At a time when people are suffering financially, Barry and Waddington know it’s important for a small Main Street business to be original and reliable.

“We just try to provide the best customer service we can and keep customers coming back when there’s a need,” says Waddington, “and to provide their special requests as well… People don’t want a generic town, and they don’t want a generic shop.”

To that end, The Wharf Shop is all about attention to the customer. This comes not just from the owners, but from all the employees. And that’s important to Barry.

“Our atmosphere is very much a family,” she says. “It’s a community unto itself. Our staff is extremely supportive and they work hard serving the customers. We are there for our staff in times of trouble and in good times, and that’s a basic philosophy.”

Barry also prides herself on educating the young people of the community in a business-sense.

“We’ve trained over 100 students for their first jobs,” she says. “We give them a groundwork of how to be good workers. We have them come back — lawyers and doctors and mothers now.”

The purpose of The Wharf Shop, according to its owners, is not to take from the community, but to add to it.

“We represent the old as well as being contemporary,” says Waddington. “We come to work to contribute to the community.”

The Wharf Shop (725-0420) is at 69A Main Street, Sag Harbor.

An Effortless Challenge for a Sag Harbor Couple

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By Emily J. Weitz; Photography by Michael Heller

Douglas Mercer, President of the Wellness Foundation, started the organization with a vow — to make East Hampton the healthiest town in the country.

While this is not an easy goal to measure, there are many participants in Mercer’s program who will say his efforts have been successful in changing one life at a time, and the reach of the Wellness Foundation has expanded to include Southampton, Bridgehampton and Sag Harbor.

For one Sag Harbor couple, Susie and Jim Merrell, last year’s Wellness Challenge was a six week journey that has unfolded into a completely new approach to food.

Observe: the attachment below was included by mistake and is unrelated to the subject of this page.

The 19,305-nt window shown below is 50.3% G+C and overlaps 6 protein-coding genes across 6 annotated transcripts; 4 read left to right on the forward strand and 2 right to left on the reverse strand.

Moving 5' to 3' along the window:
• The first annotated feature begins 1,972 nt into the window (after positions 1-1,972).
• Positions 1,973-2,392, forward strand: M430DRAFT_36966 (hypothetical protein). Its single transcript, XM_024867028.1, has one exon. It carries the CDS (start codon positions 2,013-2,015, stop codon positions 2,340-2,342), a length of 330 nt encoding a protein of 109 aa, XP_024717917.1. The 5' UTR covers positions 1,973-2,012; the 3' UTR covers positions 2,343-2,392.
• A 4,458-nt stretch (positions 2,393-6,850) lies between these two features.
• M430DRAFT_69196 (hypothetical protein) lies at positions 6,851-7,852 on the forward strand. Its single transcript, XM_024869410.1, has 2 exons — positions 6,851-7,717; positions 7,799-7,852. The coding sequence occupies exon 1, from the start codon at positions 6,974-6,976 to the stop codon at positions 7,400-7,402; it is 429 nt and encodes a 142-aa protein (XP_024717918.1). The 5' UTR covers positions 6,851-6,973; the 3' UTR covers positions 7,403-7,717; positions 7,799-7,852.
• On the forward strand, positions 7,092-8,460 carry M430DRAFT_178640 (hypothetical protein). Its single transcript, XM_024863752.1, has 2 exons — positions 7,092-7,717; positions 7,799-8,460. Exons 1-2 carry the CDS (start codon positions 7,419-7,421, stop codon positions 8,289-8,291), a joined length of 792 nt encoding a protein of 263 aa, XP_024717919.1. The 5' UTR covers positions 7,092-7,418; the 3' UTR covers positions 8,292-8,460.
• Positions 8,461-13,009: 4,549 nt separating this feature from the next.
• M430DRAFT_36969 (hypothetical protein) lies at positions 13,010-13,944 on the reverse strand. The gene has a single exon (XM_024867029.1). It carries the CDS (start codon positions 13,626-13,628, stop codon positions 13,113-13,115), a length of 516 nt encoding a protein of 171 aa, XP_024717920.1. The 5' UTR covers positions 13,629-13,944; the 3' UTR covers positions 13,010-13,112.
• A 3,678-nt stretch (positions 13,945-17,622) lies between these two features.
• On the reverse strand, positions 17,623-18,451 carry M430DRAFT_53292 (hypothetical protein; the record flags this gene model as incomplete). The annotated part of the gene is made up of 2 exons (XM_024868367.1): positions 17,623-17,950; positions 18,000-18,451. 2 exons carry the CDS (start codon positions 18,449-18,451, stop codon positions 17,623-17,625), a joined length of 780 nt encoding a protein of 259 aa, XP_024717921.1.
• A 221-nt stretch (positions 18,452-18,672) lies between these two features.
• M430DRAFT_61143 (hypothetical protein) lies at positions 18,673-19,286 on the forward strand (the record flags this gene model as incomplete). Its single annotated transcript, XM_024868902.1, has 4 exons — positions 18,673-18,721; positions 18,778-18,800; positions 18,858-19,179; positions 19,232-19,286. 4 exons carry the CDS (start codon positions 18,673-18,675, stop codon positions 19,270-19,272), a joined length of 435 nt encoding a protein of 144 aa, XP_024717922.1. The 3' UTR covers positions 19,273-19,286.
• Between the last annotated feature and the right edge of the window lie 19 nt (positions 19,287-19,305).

“We were living the epicurean diet,” explains Susie. “It wasn’t just cheese. It was Cavaniola’s cheese. It was slow, local, and everything was the best of everything.”

Because they were already conscious eaters who paid attention to what went in to their bodies, the Merrells weren’t necessarily looking for the big change that was about to come.

“I didn’t want to do it,” admits Susie. “I liked the way we were eating. Jim sort of dragged me into it. Because it was just the two of us, there was no way we could do it if we weren’t on the same page.”

Jim had learned about the Wellness Challenge, a six-week program in which participants do away with all animal proteins and processed foods, by his doctor.

“I was trying to bring my cholesterol down and address some digestive issues,” Jim says. “Before we talked about any statins, he suggested I try the Wellness Challenge.”

“Even at the first meeting,” chimes in Susie, “I was telling everyone, ‘I’m not here because I want to be.’ But now I’d say I’m the one who’s more fanatical. I love eating this way. I love the way the food tastes, and the way I feel.”

Before the Wellness Challenge, neither Merrell knew it was possible to have a great meal without an animal protein.

“I didn’t know I could live without parmesan cheese,” says Susie, “but I really can.”

One thing the Merrells enjoyed about the Wellness Challenge is the fact their group really represented a cross-section of the community.

“The group was so diverse,” says Susie. “Not just the reasons they were there, but where they came from in the community and what they do. It was lovely. There wasn’t anything elitist about it.”

And when Susie announced she wasn’t there because she wanted to be, she wasn’t alone.

“This was not a group of the converted,” says Jim. “You aren’t going into a group that’s already convinced. There’s skepticism in everyone in the room.”

That healthy skepticism was refreshing to two foodies who loved their coffee and wine. It meant they were all in it together, and they would all approach the changes that were to come with their own obstacles and their own failures.

You have to bring current blood work to the first meeting, and there you will be weighed and measured. Then you’re given practical instructions for things to do.